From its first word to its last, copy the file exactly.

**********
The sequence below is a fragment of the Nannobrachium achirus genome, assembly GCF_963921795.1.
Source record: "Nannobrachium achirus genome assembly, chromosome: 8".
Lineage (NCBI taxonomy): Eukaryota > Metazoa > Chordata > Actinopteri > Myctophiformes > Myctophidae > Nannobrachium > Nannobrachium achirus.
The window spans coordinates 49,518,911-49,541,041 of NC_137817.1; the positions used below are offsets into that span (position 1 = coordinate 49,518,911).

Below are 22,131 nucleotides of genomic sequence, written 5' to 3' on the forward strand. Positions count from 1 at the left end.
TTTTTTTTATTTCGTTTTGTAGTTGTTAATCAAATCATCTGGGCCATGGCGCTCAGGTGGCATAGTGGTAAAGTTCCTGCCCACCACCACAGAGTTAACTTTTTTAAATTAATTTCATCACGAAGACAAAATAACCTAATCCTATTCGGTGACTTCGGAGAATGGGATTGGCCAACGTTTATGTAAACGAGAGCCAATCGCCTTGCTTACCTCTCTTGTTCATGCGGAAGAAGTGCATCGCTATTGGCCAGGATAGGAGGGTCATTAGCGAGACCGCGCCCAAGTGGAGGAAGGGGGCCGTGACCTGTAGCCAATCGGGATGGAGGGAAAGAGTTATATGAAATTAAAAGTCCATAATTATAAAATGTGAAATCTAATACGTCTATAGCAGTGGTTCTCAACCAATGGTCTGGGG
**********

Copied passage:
The sequence below is a fragment of the Nannobrachium achirus genome, assembly GCF_963921795.1.
Source record: "Nannobrachium achirus genome assembly, chromosome: 8".
Lineage (NCBI taxonomy): Eukaryota > Metazoa > Chordata > Actinopteri > Myctophiformes > Myctophidae > Nannobrachium > Nannobrachium achirus.
The window spans coordinates 49,518,911-49,541,041 of NC_137817.1; the positions used below are offsets into that span (position 1 = coordinate 49,518,911).

Below are 22,131 nucleotides of genomic sequence, written 5' to 3' on the forward strand. Positions count from 1 at the left end.
TTTTTTTTATTTCGTTTTGTAGTTGTTAATCAAATCATCTGGGCCATGGCGCTCAGGTGGCATAGTGGTAAAGTTCCTGCCCACCACCACAGAGTTAACTTTTTTAAATTAATTTCATCACGAAGACAAAATAACCTAATCCTATTCGGTGACTTCGGAGAATGGGATTGGCCAACGTTTATGTAAACGAGAGCCAATCGCCTTGCTTACCTCTCTTGTTCATGCGGAAGAAGTGCATCGCTATTGGCCAGGATAGGAGGGTCATTAGCGAGACCGCGCCCAAGTGGAGGAAGGGGGCCGTGACCTGTAGCCAATCGGGATGGAGGGAAAGAGTTATATGAAATTAAAAGTCCATAATTATAAAATGTGAAATCTAATACGTCTATAGCAGTGGTTCTCAACCAATGGTCTGGGG